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Re: [Qemu-block] Block Migration and CPU throttling

From: Peter Lieven
Subject: Re: [Qemu-block] Block Migration and CPU throttling
Date: Wed, 7 Feb 2018 21:56:00 +0100

> Am 07.02.2018 um 19:29 schrieb Dr. David Alan Gilbert <address@hidden>:
> * Peter Lieven (address@hidden) wrote:
>> Am 12.12.2017 um 18:05 schrieb Dr. David Alan Gilbert:
>>> * Peter Lieven (address@hidden) wrote:
>>>> Am 21.09.2017 um 14:36 schrieb Dr. David Alan Gilbert:
>>>>> * Peter Lieven (address@hidden) wrote:
>>>>>> Am 19.09.2017 um 16:41 schrieb Dr. David Alan Gilbert:
>>>>>>> * Peter Lieven (address@hidden) wrote:
>>>>>>>> Am 19.09.2017 um 16:38 schrieb Dr. David Alan Gilbert:
>>>>>>>>> * Peter Lieven (address@hidden) wrote:
>>>>>>>>>> Hi,
>>>>>>>>>> I just noticed that CPU throttling and Block Migration don't work 
>>>>>>>>>> together very well.
>>>>>>>>>> During block migration the throttling heuristic detects that we 
>>>>>>>>>> obviously make no progress
>>>>>>>>>> in ram transfer. But the reason is the running block migration and 
>>>>>>>>>> not a too high dirty pages rate.
>>>>>>>>>> The result is that any VM is throttled by 99% during block migration.
>>>>>>>>> Hmm that's unfortunate; do you have a bandwidth set lower than your
>>>>>>>>> actual network connection? I'm just wondering if it's actually going
>>>>>>>>> between the block and RAM iterative sections or getting stuck in ne.
>>>>>>>> It happens also if source and dest are on the same machine and speed 
>>>>>>>> is set to 100G.
>>>>>>> But does it happen if they're not and the speed is set low?
>>>>>> Yes, it does. I noticed it in our test environment between different 
>>>>>> nodes with a 10G
>>>>>> link in between. But its totally clear why it happens. During block 
>>>>>> migration we transfer
>>>>>> all dirty memory pages in each round (if there is moderate memory load),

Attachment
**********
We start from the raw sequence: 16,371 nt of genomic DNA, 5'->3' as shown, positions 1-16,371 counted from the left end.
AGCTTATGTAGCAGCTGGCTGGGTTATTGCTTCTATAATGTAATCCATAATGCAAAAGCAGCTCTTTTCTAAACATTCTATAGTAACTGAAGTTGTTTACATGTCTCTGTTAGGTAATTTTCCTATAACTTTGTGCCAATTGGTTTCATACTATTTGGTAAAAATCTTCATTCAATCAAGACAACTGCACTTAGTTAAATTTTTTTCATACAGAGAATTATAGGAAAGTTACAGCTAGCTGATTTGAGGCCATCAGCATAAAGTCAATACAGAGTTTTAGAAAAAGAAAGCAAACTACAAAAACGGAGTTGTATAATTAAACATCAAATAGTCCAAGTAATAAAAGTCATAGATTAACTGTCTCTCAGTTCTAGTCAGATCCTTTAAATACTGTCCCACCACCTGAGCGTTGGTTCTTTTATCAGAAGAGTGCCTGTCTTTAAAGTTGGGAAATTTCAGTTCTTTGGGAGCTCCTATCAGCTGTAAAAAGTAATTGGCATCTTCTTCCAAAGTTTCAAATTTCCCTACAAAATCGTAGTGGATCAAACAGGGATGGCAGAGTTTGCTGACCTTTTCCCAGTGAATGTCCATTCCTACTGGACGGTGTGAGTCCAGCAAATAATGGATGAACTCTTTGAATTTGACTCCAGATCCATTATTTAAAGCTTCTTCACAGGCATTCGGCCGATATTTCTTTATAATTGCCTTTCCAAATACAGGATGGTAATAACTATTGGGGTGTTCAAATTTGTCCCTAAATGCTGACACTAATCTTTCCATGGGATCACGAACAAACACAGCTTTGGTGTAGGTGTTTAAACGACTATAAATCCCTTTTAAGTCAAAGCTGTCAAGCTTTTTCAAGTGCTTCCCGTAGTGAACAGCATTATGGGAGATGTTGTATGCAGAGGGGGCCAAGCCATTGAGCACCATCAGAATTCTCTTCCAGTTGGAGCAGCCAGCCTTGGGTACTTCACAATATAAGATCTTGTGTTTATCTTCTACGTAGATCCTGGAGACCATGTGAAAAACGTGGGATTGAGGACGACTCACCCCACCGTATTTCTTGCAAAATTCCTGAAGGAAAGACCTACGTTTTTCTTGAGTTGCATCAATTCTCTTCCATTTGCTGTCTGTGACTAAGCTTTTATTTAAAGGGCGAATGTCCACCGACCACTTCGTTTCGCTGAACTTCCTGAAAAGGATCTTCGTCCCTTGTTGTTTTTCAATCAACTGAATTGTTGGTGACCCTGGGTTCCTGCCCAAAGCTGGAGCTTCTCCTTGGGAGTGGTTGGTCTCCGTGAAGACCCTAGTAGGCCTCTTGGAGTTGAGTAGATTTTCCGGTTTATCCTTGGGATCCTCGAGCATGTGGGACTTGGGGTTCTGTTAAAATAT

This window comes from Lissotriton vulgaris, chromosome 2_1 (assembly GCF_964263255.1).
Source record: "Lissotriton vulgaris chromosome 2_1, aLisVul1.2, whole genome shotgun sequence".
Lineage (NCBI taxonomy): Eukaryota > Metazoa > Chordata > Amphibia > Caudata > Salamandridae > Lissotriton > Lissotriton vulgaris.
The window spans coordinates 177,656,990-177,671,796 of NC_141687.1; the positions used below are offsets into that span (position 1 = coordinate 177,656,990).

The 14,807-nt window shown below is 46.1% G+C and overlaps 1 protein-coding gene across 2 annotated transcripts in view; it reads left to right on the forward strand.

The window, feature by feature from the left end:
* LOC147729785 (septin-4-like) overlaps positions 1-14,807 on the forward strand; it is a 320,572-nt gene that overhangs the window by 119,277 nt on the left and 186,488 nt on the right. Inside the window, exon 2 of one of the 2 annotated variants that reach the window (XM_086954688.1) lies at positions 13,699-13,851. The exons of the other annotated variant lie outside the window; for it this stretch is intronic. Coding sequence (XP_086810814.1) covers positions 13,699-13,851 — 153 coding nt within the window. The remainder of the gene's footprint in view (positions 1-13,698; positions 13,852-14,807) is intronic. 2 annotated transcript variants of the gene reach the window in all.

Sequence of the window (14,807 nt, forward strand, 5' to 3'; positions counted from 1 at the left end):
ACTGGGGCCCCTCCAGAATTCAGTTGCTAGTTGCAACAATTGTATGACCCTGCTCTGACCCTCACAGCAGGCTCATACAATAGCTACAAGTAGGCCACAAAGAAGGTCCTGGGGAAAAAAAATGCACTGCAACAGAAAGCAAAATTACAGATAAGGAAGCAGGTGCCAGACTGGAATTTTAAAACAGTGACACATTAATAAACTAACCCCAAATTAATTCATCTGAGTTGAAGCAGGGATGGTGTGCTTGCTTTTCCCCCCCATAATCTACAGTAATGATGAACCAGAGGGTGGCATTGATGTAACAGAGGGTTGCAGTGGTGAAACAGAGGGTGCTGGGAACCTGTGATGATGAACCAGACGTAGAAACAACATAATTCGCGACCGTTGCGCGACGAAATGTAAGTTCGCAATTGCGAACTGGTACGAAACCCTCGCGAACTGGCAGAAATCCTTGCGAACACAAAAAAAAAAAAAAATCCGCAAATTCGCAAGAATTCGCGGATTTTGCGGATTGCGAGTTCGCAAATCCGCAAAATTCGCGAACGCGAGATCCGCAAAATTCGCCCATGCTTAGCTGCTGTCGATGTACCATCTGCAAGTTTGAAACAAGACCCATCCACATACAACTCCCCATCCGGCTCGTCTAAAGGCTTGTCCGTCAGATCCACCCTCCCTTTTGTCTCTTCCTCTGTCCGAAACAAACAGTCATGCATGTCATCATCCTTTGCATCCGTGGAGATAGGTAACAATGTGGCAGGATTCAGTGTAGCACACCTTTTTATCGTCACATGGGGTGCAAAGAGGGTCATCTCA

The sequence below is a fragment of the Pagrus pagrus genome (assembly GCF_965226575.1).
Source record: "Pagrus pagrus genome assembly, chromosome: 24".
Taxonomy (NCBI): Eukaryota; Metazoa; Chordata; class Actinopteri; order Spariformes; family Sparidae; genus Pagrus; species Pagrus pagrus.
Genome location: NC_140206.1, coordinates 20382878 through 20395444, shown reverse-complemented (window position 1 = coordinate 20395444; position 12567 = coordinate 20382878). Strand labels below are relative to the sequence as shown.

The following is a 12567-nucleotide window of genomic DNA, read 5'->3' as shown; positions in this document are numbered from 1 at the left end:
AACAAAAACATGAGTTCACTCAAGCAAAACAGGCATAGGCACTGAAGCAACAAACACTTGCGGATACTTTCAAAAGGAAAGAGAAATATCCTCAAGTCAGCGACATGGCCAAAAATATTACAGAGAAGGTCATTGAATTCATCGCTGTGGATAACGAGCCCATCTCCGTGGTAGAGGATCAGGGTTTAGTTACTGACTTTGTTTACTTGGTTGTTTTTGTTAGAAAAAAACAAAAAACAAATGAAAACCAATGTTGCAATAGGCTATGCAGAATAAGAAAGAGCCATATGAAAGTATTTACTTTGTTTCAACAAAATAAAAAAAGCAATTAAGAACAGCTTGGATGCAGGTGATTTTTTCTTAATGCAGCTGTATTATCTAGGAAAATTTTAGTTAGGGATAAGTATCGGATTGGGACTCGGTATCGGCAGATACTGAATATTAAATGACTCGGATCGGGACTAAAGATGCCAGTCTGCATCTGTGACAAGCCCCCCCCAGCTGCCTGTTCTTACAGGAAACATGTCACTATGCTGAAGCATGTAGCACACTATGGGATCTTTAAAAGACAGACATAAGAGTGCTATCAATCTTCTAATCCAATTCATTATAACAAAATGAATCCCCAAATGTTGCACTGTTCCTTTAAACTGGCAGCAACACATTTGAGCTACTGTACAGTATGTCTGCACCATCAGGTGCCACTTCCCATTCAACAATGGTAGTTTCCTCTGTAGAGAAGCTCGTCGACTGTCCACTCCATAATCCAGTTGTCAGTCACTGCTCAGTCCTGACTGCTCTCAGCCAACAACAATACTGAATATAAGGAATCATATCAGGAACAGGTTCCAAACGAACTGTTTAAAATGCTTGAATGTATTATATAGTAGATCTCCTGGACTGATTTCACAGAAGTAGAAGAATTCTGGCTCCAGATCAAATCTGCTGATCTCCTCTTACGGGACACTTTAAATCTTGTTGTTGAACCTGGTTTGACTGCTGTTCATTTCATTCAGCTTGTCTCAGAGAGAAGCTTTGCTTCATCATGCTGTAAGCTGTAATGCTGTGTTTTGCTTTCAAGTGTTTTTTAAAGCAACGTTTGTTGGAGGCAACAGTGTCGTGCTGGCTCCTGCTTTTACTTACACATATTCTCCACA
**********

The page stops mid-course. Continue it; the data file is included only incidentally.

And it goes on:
>>>>>> but all dirty
>>>>>> pages are obviously more than 50% of the transferred ram in that round.
>>>>>> It is more exactly 100%. But the current logic triggers on this 
>>>>>> condition.
>>>>>> I think I will go forward and send a patch which disables auto converge 
>>>>>> during
>>>>>> block migration bulk stage.
>>>>> Yes, that's fair;  it probably would also make sense to throttle the RAM
>>>>> migration during the block migration bulk stage, since the chances are
>>>>> it's not going to get far.  (I think in the nbd setup, the main
>>>>> migration process isn't started until the end of bulk).
>>>> Catching up with the idea of delaying ram migration until block bulk has 
>>>> completed.
>>>> What do you think is the easiest way to achieve this?
>>> <excavates inbox, and notices I never replied>
>>> I think the answer depends whether we think this is a 'special' or we
>>> need a new general purpose mechanism.
>>> If it was really general then we'd probably want to split the iterative
>>> stage in two somehow, and only do RAM in the second half.
>>> But I'm not sure it's worth it; I suspect the easiest way is:
>>>    a) Add a counter in migration/ram.c or in the RAM state somewhere
>>>    b) Make ram_save_inhibit increment the counter
>>>    c) Check the counter at the head of ram_save_iterate and just exit
>>>      if it's none 0
>>>    d) Call ram_save_inhibit from block_save_setup
>>>    e) Then release it when you've finished the bulk stage
>>> Make sure you still count the RAM in the pending totals, otherwise
>>> migration might think it's finished a bit early.
>> Is there any culprit I don't see or is it as easy as this?
> Hmm, looks promising doesn't it;  might need an include or two tidied
> up, but looks worth a try.   Just be careful that there are no cases
> where block migration can't transfer data in that state, otherwise we'll
> keep coming back to here and spewing empty sections.

I already tested it and it actually works.

What would you expect to be cleaned up before it would be a proper patch?

Are there any implications with RDMA and/or post copy migration?
Is block migration possible at all with those?


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